Sat | Dec 9, 2023

UWI Cave Hill in financial bind

Published:Saturday | March 13, 2021 | 12:21 AMJudana Murphy/Gleaner Writer
Professor Eudine Barriteau.
Professor Eudine Barriteau.
An aerial view of The University of the West Indies, Cave Hill campus, Barbados.
An aerial view of The University of the West Indies, Cave Hill campus, Barbados.

Professor Eudine Barriteau, pro vice-chancellor and principal of The University of the West Indies (UWI), Cave Hill campus in Barbados, has painted a troubling picture about the state of the institution’s finances.

“The Cave Hill campus is at the financial bare bones. We are challenged that we cannot really go any lower. In the past year, we faced many challenges with ageing and faulty equipment and leaking buildings,” Barriteau told a virtual council meeting yesterday.

Administrators of tertiary institutions in Jamaica recently said that their institutions are struggling to stay afloat due to worsening economic conditions brought on by the COVID-19 pandemic.

At Cave Hill, Barriteau said the campus has gone to extraordinary lengths to reduce its dependence on funds from the University Grants Committee to meet operational budgets, but the COVID-19 pandemic has slowed its success. She explained that in the past six years, the university has employed various cost-reduction measures, doing so without lay-offs. However, with the significant impact of COVID-19 on economic activities, Barriteau said the university’s financial position is more precarious.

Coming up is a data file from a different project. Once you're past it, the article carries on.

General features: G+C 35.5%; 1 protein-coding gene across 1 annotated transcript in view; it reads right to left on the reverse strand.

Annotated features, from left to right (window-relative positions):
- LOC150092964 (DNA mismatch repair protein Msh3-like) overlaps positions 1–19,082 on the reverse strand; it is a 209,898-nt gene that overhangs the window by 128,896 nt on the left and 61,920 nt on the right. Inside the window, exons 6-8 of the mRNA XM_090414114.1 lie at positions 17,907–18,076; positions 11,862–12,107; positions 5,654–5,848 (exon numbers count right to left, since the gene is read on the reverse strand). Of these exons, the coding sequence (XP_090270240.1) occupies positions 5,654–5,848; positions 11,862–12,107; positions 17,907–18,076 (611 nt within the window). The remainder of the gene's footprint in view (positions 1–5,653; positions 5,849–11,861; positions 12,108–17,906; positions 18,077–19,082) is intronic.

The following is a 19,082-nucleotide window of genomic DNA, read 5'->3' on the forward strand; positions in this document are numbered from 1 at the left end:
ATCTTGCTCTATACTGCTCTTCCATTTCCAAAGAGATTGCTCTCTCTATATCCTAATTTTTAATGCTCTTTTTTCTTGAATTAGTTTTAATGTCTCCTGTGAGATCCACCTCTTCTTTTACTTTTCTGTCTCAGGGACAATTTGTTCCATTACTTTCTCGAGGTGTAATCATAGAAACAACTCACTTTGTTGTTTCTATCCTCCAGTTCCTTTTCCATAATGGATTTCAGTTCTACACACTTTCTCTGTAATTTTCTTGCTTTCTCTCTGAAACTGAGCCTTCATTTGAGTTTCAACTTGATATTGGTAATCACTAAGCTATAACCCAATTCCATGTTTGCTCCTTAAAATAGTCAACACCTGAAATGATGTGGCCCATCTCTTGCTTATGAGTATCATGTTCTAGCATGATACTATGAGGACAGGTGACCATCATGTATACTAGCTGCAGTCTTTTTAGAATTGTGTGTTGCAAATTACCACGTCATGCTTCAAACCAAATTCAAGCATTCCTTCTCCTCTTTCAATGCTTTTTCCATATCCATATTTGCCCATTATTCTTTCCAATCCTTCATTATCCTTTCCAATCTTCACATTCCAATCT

“I regret to state that any further cuts in our operational budgets would mean that the campus would have to seriously re-evaluate that option,” she said, adding that the campus has been fully compliant ahead of the UWI-wide ‘Ten-in-two’ initiative that requires campuses to cut expenditures by 10 per cent in two years.

Barriteau said that the administration has had to work hard to increase student enrolment, which declined sharply after the introduction in 2014 of tuition fees for Barbadians.

Amid the COVID-19 pandemic, the campus registered a marginal increase of 8.2 per cent in enrolment.

“This is the third year that the government of Barbados has resumed paying tuition fees for Barbadian students in undergraduate courses and select fee-paying programmes and, on behalf of these students, I say thanks,” she remarked.

In the meantime, the Cave Hill campus is set to welcome Ghanaian students for its pre-clinical medical programme, following recent approval by Ghana’s national accreditation board.

The UWI has embarked on a triple ‘A’ strategy, which identifies digital transformation as a key strategic objective. It also emphasises innovation in facilities design and management, curriculum reform and the continuous enhancement of learning environment and administrative processes.

“The changes introduced by COVID-19 will be long-term, but they underscore how the preparatory and effective planning of the campus that we have employed, has equipped us to manage the effects of the pandemic in our campus community,” she said.